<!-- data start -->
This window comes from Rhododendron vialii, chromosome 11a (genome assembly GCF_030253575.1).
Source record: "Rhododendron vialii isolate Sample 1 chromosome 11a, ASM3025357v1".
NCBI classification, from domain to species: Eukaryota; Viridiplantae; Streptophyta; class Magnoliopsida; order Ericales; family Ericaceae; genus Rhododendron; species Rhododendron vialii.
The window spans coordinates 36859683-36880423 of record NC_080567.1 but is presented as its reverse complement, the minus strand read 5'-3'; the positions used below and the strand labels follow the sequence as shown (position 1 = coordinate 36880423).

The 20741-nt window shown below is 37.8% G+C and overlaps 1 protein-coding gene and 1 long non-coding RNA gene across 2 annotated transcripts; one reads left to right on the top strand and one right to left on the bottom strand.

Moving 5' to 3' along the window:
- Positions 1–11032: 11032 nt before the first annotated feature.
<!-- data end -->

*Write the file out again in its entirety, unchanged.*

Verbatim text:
This window comes from Rhododendron vialii, chromosome 11a (genome assembly GCF_030253575.1).
Source record: "Rhododendron vialii isolate Sample 1 chromosome 11a, ASM3025357v1".
NCBI classification, from domain to species: Eukaryota; Viridiplantae; Streptophyta; class Magnoliopsida; order Ericales; family Ericaceae; genus Rhododendron; species Rhododendron vialii.
The window spans coordinates 36859683-36880423 of record NC_080567.1 but is presented as its reverse complement, the minus strand read 5'-3'; the positions used below and the strand labels follow the sequence as shown (position 1 = coordinate 36880423).

The 20741-nt window shown below is 37.8% G+C and overlaps 1 protein-coding gene and 1 long non-coding RNA gene across 2 annotated transcripts; one reads left to right on the top strand and one right to left on the bottom strand.

Moving 5' to 3' along the window:
- Positions 1–11032: 11032 nt before the first annotated feature.